CD-based Nanoparticles from CNR-ISMN Institute of Nanostructured Materials

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The research group of CNR-ISMN Institute of Nanostructured Materials has developed various CDE-based nanoparticles, nanoassemblies for biomedical applications.

Nanoassemblies based on poly-b-amino-cyclodextrin (PolyCD) loaded with the non-steroidal anti-inflammatory drug diclofenac (DCF) and linked by supramolecular interactions with a fluorescent probe
(adamantanyl-Rhodamine conjugate, Ada-Rhod) were developed to manage inflammation in
osteoarticular diseases. Biological experiments evidenced the efficient cellular internalization of PolyCD@Ada-Rhod/DCF (within two hours) without significant cytotoxicity in primary human bone marrow-derived mesenchymal stromal cells (hMSCs). PolyCD@Ada-Rhod/DCF significantly suppressed IL-1 production in hMSCs, revealing the anti-inflammatory properties of these nanoassemblies. [1]

Lithographically controlled wetting (LCW) of amphiphilic cationic b-cyclodextrins (ambCD) nanovesicles loaded with fluorescein isothiocyanate (FITC), ambCD/FITC, has been used to fabricate geometrically
functionalized surfaces, thus achieving multiscale control of the cell environment. The ambCD
functionalization was strongly influenced by the surface energy of the underlying substrates that,
according to their hydrophobicity, orient the ambCD in a different way, thus “offering” different portions
to the cells. Cell guidance and aCD/FITC cell internalization were demonstrated in human neuroblastoma SHSY5Y cells. [2]

Novel nanophototherapeutic based on the trade cyclodextrin CAPTISOL® (sulfobutylether-beta-cyclodextrin, SBE-βCD) and 5,10,15,20-tetrakis(1-methylpyridinium-4-yl)porphine tetrakis(p-toluenesulfonate) (TMPyP) were designed to fabricate efficient biocompatible systems for antimicrobial photodynamic therapy (aPDT). Release and photostability studies have been carried out under physiological conditions pointing out the role of CAPTISOL® to sustain porphyrin release for more than 2 weeks and to protect PS from photodegradation. Photoantimicrobial activity of nanoassemblies vs free porphyrin against Gram-negative P. aeruginosaE. coli and Gram-positive S. aureus was higher than the free TMPyP, nanoassemblies exhibit sustained release properties and a higher photostability thus optimizing the PDT effect at the site of action. [3]

Graphical abstract of [3]

Two medusa-like ACyDs, modified at the primary rim bearing four (ACyD4) and eight carbons (ACyD8) acyl chain length, and one bouquet-like CyD, modified at primary side with thiohexyl and at secondary one with oligoethylene moiety (SC6OH), were investigated for their ability to assemble in nanostructures or to form hybrid dipalmitoylphosphatidylcholine (DPPC)/ACyDs systems. Except for the shortest medusa-like ACyD4, the other ACyDs formed stable nanoaggregates for at least 45 days. The effect of ACyDs on the thermotropic behaviour of DPPC liposomes was also studied by differential scanning calorimetry analysis, thus elucidating their interaction with liposomes to afford hybrid liposome/ACyDs systems. [4]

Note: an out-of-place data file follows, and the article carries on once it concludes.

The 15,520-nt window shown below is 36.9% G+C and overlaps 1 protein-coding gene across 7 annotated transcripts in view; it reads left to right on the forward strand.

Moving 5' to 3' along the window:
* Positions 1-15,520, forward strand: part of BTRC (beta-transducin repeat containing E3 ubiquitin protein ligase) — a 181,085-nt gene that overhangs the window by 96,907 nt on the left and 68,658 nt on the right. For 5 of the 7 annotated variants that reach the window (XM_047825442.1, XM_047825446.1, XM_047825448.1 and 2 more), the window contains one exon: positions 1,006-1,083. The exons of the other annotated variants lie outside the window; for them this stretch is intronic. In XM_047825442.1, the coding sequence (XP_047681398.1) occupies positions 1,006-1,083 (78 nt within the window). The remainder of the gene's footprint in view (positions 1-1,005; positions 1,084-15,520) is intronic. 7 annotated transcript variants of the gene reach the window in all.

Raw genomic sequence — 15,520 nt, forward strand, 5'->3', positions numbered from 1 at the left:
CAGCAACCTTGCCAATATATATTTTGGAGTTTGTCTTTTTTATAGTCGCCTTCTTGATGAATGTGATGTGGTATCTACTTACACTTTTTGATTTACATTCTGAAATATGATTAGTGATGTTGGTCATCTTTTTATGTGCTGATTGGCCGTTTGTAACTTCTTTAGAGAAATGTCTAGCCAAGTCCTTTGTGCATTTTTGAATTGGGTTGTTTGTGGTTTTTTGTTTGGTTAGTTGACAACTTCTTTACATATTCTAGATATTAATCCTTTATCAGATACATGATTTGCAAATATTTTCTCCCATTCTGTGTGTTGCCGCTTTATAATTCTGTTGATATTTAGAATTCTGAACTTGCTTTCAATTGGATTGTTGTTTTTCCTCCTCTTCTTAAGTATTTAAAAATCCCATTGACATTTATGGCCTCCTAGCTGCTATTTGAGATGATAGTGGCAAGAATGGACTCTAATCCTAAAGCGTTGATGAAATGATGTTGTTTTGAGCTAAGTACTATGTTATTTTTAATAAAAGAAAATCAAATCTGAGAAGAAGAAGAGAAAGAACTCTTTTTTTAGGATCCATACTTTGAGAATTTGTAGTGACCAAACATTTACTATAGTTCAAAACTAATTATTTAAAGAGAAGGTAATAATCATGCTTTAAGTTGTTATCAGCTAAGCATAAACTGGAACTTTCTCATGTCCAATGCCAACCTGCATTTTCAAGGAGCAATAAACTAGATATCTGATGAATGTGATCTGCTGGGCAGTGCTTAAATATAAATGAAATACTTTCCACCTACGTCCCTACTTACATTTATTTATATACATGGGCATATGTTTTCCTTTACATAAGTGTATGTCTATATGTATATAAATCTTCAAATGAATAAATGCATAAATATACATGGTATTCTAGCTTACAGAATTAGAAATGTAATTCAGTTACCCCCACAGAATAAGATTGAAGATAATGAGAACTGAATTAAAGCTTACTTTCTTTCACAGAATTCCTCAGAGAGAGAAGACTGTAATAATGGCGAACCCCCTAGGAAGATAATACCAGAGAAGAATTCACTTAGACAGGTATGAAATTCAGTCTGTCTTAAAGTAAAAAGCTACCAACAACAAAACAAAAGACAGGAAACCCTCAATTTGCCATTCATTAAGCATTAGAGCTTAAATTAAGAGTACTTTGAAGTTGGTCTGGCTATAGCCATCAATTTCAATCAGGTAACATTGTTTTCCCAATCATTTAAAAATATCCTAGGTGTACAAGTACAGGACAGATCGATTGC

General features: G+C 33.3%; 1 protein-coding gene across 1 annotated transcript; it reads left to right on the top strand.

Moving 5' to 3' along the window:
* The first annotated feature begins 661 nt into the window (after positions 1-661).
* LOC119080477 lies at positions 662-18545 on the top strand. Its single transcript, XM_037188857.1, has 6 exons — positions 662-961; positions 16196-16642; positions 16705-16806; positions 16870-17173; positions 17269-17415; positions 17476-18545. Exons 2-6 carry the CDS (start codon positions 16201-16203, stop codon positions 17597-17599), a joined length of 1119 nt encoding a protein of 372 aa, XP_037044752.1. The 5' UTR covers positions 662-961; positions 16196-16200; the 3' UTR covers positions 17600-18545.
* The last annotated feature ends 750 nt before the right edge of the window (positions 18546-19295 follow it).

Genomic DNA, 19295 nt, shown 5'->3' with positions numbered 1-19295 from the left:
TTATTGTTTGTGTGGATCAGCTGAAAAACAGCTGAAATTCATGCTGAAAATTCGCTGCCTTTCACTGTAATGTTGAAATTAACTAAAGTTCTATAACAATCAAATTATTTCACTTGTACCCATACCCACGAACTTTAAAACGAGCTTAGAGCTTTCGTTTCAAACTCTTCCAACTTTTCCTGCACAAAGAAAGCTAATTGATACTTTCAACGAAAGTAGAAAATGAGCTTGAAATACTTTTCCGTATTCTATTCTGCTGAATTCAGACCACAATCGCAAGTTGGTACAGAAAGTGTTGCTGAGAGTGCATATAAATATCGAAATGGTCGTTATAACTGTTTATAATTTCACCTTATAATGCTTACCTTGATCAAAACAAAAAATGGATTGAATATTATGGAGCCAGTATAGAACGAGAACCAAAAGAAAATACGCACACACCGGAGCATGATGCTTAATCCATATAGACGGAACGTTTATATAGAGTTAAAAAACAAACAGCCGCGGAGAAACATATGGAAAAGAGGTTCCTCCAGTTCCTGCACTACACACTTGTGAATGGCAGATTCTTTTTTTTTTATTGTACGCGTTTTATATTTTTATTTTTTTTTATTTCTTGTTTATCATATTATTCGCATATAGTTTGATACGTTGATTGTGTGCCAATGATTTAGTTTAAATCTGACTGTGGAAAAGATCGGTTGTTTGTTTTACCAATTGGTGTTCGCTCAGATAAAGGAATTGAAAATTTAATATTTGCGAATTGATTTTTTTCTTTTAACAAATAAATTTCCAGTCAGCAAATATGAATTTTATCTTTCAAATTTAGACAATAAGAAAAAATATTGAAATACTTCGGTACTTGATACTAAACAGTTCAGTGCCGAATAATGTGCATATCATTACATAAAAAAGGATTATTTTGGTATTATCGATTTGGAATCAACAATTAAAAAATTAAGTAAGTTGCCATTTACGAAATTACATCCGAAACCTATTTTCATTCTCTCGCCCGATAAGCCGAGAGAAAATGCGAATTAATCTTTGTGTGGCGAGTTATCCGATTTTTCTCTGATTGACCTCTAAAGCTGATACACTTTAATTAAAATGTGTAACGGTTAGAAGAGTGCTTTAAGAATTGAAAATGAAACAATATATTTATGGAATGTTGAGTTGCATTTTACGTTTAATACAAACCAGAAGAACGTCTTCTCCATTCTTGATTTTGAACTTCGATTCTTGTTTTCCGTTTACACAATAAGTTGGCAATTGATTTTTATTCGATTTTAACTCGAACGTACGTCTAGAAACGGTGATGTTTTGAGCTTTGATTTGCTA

The intracellular fate of graphene (G) decorated with cyclodextrins (CD) and loaded with doxorubicin (DOX) and the modulation of genes involved in cancer-associated canonical pathways were studied. Intracellular fate of GCD@DOX, tracked by FLIM, Raman mapping and fluorescence microscopy, evidenced the efficient cellular uptake of GCD@DOX and the presence of DOX in the nucleus, without graphene carrier. Cells treated with GCD alone (25 µg/mL) showed modification for 16 genes. Overall, 14 common genes were differentially expressed in both GCD and GCD@DOX treated cells and 4 of these genes with an opposite trend. The modification of cancer related genes also at sub-cytotoxic G concentration should be taken in consideration for the rational design of safe and effective G-based drug/gene delivery systems. [5]

Graphical abstract of [5]

[1] Cordaro, A., Zagami, R., Malanga, M., (…), Piperno, A., Mazzaglia, A. (2020) Cyclodextrin cationic polymer-based nanoassemblies to manage inflammation by intra-articular delivery strategies Nanomaterials 10(9),1712. https://doi.org/10.3390/nano10091712


[2] Valle, F., Tortorella, S., Scala, A., (…), Biscarini, F., Mazzaglia, A. (2020) Amphiphilic cationic cyclodextrin nanovesicles: A versatile cue for guiding cell adhesion. Nanoscale Advances 2(12), pp. 5897-5904. https://doi.org/10.1039/D0NA00623H

[3] Zagami, R., Franco, D., Pipkin, J.D., (…), Monsù Scolaro, L., Mazzaglia, A. (2020) Sulfobutylether-β-cyclodextrin/5,10,15,20-tetrakis(1-methylpyridinium-4-yl)porphine nanoassemblies with sustained antimicrobial phototherapeutic action. International Journal of Pharmaceutics 585,119487. https://doi.org/10.1016/j.ijpharm.2020.119487

[4] Musumeci, T., Bonaccorso, A., De Gaetano, F., (…), Puglisi, G., Ventura, C.A. (2020) A physico-chemical study on amphiphilic cyclodextrin/liposomes nanoassemblies with drug carrier potential. Journal of Liposome Research 30(4), pp. 407-416. https://doi.org/10.1080/08982104.2019.1682603

[5] Caccamo, D., Currò, M., Ientile, R., (…), Piperno, A., Sciortino, M.T. 2020Intracellular fate and impact on gene expression of doxorubicin/cyclodextrin-graphene nanomaterials at sub-toxic concentration. International Journal of Molecular Sciences 21(14),4891, pp. 1-19 https://doi.org/10.3390/ijms21144891

 

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